Microbiology Case Study: A 57 Year Old Male with Fever, Backache, and Urinary Retention

Case History

A 57 year old male presented to the ED with the chief complaint of fever (103 degrees Fahrenheit), urinary retention, backache and headache. The patients past medical history is significant for penile cancer status post total penectomy with perineal urethrostomy and pelvic lymph node dissection approximately 12 months prior, recent urinary tract infection (2 weeks prior, treated with 7days of antibiotics), recent pace maker placement (2 months prior), Group B Streptococcus cellulitis of the left leg complicated by bacteremia (7 months prior). The patient requires use of in and out catheters for urination as a result of the penectomy and perineal urethrostomy; however he has had difficulty with catheterization recently secondary to urethral stenosis.

Physical examination revealed the right inner thigh to be erythematous, warm, and mildly tender, clinically consistent with cellulitis. The cellulitis appeared to be spreading along the medial aspect of the thigh and involving the lower leg. While in the ED, two sets of blood cultures were obtained and a urinalysis was significant for 1+ blood, 1+ nitrite, 1+ leukocyte esterase. He was subsequently treated with intravenous fluids and ceftriaxone and admitted to the hospital.

Laboratory Identification

Both sets of the blood cultures were positive (3/4 bottles), with the first bottle being positive after 11 hours of incubation. Gram smears of the bottles revealed the presence of gram positive cocci resembling Streptococcus. Per laboratory procedure, the positive bottles were analyzed utilizing the Luminex Verigene platform and resulted as Streptococcus species. The blood culture broth was subcultured to sheep blood agar and revealed a pure isolate of medium sized slightly opaque gray colonies with a large zone of beta hemolysis. The bacteria were found to be catalase negative and PYR negative. The organism was identified by a latex agglutination assay as Group C streptococci.

Image 1. Sheep blood agar plate with beta hemolytic colonies.


Group C streptococci designates Streptococcus species which react with Lancefield group C typing serum. Group C streptococci are comprised of several different Streptococcus species including S. dysgalactiae subspecies equisimilis, S. dysgalactiae subspecies dysgalactiae, S. equi subspecies equi, and S. equi subspecies zooepidemicus. The most commonly isolated species in human clinical specimens is S. dysgalactiae subspecies equisimilis. Group C streptococci are considered normal flora of human skin, nasopharynx, gastrointestinal tract and genital tract. The mode of transmission for these organisms includes endogenous isolates gaining access to sterile sites and person to person transmission. No definitive unique virulence factors have been identified to date; however similar virulence factors to those of S. pyogenes and S. agalactiae are likely. The diseases caused are similar to those caused by S. pyogenes and S. agalactiae including bacteremia, endocarditis, arthritis and skin and soft tissue infections. Disease generally occurs in patients in immunocompromised states or with multiple comorbidities. There have been documented cases of zoonotic infections with S. equi subspecies zooepidemicus in patients with farm animal exposure, however not all infections are associated with animal exposure. S. equi subspecies zooepidemicus is a causative agent of bovine mastitis and has been documented as the etiologic agent in several outbreaks attributed to ingestion of inadequately pasteurized dairy products. Group C streptococci are susceptible beta-lactam antibiotics, and penicillin is considered the drug of choice for treatment.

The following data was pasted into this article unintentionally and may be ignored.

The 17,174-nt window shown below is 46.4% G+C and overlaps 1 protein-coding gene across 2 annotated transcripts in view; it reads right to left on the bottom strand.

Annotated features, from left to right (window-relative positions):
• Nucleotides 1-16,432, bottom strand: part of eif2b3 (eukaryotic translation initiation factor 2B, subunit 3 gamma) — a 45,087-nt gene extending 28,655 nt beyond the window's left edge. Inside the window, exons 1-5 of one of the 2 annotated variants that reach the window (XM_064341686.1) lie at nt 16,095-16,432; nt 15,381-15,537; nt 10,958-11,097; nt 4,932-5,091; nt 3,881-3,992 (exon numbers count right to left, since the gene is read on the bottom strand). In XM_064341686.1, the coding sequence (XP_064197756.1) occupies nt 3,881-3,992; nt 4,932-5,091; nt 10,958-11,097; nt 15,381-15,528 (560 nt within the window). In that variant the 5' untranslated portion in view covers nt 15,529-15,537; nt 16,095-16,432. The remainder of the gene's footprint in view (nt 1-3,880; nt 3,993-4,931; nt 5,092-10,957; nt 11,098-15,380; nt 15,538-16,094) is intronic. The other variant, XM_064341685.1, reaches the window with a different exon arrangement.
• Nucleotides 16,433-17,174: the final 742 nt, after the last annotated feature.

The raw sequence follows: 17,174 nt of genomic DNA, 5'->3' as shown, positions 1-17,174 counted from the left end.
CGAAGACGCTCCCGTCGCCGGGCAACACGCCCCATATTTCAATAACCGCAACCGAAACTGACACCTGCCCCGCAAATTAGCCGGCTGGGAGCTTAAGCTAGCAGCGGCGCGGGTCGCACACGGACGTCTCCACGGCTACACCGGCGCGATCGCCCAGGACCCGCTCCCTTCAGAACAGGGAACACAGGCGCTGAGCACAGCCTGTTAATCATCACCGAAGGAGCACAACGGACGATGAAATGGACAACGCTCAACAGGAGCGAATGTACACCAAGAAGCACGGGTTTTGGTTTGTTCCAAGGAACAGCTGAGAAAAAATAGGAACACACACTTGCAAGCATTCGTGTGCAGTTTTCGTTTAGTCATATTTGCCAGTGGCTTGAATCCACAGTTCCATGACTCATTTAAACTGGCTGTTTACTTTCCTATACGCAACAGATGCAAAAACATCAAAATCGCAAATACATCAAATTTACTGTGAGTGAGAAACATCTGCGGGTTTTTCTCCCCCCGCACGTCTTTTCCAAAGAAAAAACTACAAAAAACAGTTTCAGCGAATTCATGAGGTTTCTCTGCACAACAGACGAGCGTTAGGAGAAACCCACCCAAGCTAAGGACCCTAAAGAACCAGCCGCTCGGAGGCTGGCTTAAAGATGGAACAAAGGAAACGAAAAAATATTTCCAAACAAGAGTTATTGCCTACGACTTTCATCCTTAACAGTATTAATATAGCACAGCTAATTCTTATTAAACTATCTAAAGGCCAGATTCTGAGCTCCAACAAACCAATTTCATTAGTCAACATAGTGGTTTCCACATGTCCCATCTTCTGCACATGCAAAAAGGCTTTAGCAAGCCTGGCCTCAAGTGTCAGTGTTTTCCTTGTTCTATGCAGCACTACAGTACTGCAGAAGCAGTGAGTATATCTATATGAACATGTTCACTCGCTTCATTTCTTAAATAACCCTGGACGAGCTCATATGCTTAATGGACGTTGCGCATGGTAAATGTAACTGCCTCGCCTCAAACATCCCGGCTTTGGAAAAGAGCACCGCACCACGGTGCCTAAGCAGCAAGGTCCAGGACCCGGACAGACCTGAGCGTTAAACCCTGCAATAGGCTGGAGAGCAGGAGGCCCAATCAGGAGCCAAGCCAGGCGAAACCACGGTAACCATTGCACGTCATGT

1. Forbes BA, Sahm DF, Weissfeld AS. Bailey & Scott’s Diagnostic Microbiology. Mosby; 2007.
  2. Koneman EW. Koneman’s Color Atlas and Textbook of Diagnostic Microbiology. Lippincott Williams & Wilkins; 2006.
  3. Pelkonen S, Lindahl SB, Suomala P, et al. Transmission of Streptococcus equi subspecies zooepidemicus infection from horses to humans. Emerging Infect Dis. 2013;19(7):1041-8.


-Justin Rueckert, DO is a 2nd year anatomic and clinical pathology resident at the University of Vermont Medical Center.


-Christi Wojewoda, MD, is the Director of Clinical Microbiology at the University of Vermont Medical Center and an Associate Professor at the University of Vermont.

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